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Townshend Acts

(1767) External/ indirect levies on glass, white lead, paper, and tea, the proceeds of which were used to pay colonial governors who had previously been paid directly by colonial assemblies. Sparked another wave of protests.

Albany Congress

(1754) Intercolonial congress summoned by the British government to foster greater colonial unity. Stepping stone to Constitution.

Declaratory Act

(1766) Passed alongside the repeal of the Stamp Act. It reaffirmed Parliament's unqualified sovereignty over the North American colonies.

Intolerable Acts

(1774) Series of punitive measures passed in retaliation for the Boston Tea Party. Closing the Port of Boston. Revoking a number of rights in the Massachusetts colonial charter. Expanding the Quartering Act.

John Hancock

"Rebel" ringleader along with Samuel Adams. Patriot of the American Revolution. First to sign the Declaration of Independence.

George Grenville

First aroused the resentment of the colonists in 1763. Ordered the Navy to enforce the Navigation Laws. Secured the Sugar Act from Parliament. Also imposed the stamp act.

Charles Townshend

British politician. Passed the Townshend Acts.

Proclamation of 1763

Decree issued by Parliament in the wake of Pontiac's Rebellion. Prohibited settlement beyond the Appalachians. Contributed to rising resentment of British rule in the American colonies.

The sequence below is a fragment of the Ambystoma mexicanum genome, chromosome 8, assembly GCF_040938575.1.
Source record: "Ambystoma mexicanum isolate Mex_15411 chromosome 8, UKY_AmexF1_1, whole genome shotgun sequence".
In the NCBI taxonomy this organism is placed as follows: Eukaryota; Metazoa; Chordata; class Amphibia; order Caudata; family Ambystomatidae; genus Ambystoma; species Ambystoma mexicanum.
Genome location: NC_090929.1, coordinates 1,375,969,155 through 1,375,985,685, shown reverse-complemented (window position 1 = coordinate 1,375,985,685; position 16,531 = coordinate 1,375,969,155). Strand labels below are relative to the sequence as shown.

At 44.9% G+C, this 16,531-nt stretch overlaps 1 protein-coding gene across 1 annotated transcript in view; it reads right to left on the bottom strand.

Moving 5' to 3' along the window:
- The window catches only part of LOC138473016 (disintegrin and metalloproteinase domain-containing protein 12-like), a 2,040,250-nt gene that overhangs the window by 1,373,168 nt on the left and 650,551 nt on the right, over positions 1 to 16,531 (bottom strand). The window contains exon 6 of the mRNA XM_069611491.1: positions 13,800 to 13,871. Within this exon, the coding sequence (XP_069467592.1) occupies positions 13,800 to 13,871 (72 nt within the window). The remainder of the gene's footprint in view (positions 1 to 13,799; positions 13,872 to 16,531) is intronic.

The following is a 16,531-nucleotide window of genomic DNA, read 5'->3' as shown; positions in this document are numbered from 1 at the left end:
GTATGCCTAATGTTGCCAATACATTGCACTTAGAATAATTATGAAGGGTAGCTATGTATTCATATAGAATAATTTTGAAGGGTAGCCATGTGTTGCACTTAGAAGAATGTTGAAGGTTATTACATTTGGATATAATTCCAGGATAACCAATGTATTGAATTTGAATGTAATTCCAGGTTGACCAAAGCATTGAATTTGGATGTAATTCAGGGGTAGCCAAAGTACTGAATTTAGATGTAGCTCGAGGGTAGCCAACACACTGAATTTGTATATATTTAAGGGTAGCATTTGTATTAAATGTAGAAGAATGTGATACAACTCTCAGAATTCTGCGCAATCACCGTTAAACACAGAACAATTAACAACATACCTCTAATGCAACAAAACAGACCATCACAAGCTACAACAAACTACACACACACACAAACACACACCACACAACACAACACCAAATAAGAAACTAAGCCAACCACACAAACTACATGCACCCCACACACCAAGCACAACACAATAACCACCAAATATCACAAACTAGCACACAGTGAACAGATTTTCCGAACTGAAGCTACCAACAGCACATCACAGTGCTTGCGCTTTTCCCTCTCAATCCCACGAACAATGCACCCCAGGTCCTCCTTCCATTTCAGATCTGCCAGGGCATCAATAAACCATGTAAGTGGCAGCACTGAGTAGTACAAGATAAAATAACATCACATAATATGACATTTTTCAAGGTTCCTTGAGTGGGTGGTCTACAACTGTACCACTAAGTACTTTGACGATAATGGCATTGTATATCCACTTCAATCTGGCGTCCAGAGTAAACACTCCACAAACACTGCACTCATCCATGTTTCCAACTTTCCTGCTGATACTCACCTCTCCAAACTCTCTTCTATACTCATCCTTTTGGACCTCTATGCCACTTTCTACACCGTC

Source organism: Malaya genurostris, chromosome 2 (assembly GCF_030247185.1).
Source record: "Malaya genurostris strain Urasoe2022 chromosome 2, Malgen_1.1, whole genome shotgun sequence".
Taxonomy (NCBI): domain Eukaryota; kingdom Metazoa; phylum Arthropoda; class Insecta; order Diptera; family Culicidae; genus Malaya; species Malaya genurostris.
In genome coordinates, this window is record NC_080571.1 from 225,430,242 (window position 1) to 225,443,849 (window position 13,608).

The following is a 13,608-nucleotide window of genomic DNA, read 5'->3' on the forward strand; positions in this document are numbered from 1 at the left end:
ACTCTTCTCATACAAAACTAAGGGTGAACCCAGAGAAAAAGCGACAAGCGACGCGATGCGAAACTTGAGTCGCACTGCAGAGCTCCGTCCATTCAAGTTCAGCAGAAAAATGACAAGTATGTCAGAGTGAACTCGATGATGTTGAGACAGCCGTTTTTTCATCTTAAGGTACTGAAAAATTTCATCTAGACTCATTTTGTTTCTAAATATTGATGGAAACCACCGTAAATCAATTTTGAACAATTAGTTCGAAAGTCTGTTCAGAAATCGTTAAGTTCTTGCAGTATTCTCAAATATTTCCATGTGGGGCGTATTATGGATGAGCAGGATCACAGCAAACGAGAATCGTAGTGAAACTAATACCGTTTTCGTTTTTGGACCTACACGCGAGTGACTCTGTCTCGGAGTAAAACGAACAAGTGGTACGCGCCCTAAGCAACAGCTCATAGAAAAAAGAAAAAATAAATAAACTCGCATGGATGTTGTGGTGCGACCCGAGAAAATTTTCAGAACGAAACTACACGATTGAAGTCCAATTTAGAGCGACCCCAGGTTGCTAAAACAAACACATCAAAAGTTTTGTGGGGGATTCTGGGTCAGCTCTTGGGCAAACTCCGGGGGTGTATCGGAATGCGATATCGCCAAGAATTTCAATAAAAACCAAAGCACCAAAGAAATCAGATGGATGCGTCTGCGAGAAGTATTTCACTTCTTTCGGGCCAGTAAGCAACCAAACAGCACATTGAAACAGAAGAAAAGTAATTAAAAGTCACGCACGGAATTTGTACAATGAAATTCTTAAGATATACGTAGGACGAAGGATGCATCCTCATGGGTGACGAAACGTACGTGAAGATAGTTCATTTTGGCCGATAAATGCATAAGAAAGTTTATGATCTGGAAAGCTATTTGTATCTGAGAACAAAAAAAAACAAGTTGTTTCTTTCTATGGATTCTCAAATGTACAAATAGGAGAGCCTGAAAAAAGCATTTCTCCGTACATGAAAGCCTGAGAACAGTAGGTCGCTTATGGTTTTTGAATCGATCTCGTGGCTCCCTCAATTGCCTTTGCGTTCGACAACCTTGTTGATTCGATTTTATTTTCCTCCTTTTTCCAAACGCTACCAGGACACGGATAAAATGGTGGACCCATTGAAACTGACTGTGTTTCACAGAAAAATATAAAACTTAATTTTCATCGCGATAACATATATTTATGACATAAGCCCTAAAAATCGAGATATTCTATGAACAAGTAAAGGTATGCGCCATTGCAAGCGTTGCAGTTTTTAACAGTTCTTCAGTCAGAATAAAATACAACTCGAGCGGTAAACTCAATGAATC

Sugar Act

(1764) First law ever passed by the crown for raising tax revenue in the colonists for the crown. Duty on imported sugar from the West Indies. Lowered substantially in response to widespread protests.

Navigation Acts

Series of laws that restricted the use of foreign shipping for trade between England and its colonies. Goal was to force colonial development into lines favorable to England.

Virtual representation

The members of Parliament spoke for the interests of all British subjects rather than for the interests of only the district that elected them. The colonists were supposedly included in the "British subjects"

Stamp Act

(1765) Put a tax on paper. In hindsight, very insignificant, but hugely important to the colonists. Confirms the colonists' insecurities.

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